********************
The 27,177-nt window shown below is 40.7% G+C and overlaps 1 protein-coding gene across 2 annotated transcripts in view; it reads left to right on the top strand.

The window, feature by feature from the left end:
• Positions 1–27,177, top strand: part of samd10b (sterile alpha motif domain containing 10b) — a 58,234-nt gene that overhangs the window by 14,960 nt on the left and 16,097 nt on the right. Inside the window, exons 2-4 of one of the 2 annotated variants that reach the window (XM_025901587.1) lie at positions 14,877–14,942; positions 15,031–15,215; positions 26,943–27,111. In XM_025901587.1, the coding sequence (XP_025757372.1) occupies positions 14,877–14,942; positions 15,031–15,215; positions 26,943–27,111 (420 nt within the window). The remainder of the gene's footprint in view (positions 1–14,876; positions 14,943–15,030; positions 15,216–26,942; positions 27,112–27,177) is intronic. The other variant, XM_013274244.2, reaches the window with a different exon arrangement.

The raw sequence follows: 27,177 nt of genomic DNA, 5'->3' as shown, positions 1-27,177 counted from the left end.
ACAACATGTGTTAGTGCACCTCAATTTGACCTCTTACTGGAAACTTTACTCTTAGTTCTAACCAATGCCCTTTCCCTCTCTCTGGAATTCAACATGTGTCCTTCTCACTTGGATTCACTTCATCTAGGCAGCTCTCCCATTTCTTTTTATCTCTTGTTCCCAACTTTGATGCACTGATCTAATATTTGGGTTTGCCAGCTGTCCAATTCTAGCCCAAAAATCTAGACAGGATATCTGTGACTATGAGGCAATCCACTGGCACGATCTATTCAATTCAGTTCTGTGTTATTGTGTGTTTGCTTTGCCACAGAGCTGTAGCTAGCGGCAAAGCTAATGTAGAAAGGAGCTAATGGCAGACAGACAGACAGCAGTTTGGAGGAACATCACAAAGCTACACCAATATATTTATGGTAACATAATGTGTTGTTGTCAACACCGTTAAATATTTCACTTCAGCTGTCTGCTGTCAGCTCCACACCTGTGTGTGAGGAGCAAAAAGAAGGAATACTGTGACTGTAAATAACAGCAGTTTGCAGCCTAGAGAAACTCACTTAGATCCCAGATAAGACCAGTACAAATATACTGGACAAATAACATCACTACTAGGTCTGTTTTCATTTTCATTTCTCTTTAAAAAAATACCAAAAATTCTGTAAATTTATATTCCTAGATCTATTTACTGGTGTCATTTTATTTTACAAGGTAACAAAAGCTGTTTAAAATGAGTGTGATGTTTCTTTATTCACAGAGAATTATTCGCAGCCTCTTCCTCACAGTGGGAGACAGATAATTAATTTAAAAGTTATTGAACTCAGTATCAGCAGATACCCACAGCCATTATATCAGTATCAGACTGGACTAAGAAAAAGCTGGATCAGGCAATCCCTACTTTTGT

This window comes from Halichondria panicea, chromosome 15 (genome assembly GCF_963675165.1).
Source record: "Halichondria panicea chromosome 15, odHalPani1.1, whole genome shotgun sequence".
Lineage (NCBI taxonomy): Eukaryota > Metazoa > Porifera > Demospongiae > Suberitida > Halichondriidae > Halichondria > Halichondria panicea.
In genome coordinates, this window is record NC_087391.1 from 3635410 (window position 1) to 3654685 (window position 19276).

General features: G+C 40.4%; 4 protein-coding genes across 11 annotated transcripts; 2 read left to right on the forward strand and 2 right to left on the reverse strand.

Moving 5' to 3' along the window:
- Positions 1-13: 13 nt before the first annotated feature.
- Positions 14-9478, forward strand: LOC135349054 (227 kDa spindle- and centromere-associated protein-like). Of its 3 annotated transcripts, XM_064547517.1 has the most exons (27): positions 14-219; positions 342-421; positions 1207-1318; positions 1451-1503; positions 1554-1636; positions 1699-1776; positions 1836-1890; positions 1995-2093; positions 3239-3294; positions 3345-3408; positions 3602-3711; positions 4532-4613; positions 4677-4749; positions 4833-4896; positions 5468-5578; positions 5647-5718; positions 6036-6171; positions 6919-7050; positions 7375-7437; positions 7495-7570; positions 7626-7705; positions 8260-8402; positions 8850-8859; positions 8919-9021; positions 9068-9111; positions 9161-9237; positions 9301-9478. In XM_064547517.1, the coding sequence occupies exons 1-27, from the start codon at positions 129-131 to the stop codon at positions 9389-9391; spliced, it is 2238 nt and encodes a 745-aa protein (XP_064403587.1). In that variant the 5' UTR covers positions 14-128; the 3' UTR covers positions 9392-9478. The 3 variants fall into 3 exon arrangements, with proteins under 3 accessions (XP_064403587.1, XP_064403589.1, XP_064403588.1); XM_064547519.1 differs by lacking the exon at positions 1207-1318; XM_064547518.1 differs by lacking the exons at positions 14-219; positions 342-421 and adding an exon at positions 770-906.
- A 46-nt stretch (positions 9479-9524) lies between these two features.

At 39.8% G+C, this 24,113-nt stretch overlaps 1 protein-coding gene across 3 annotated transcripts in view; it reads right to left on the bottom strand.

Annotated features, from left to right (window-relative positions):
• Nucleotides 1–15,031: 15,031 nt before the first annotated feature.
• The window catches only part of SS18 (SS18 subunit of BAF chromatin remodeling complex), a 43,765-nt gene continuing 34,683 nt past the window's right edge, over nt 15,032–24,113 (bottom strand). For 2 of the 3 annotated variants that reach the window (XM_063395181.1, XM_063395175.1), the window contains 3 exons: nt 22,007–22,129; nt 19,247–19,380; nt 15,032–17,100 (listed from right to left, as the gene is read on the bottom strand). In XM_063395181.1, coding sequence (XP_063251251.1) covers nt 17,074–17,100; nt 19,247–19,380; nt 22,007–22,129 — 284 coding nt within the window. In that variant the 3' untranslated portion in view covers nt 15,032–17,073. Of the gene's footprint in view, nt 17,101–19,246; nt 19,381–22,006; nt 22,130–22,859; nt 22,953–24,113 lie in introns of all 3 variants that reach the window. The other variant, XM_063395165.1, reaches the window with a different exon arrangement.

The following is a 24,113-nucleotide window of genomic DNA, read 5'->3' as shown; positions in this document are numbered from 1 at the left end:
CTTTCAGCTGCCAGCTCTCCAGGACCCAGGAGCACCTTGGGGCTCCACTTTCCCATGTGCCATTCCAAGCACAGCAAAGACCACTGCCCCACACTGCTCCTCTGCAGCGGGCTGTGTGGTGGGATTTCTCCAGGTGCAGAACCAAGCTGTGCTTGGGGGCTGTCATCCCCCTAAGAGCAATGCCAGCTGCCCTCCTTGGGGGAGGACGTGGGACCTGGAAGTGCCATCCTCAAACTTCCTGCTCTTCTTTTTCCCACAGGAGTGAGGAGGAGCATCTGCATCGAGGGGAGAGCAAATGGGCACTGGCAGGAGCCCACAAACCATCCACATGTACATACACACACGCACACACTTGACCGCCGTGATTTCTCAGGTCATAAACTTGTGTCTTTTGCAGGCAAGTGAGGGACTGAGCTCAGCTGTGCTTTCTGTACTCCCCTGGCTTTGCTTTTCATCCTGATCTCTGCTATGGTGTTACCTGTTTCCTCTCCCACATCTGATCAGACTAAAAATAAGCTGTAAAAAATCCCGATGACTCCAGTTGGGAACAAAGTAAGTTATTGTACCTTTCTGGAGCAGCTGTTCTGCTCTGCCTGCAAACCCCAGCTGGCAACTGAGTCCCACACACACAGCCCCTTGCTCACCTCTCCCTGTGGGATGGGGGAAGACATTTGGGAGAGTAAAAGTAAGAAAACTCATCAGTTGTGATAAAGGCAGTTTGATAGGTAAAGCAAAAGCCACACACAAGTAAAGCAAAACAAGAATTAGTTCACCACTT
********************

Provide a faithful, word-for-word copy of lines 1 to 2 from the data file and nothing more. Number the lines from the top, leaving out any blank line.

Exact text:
The 27,177-nt window shown below is 40.7% G+C and overlaps 1 protein-coding gene across 2 annotated transcripts in view; it reads left to right on the top strand.

The window, feature by feature from the left end: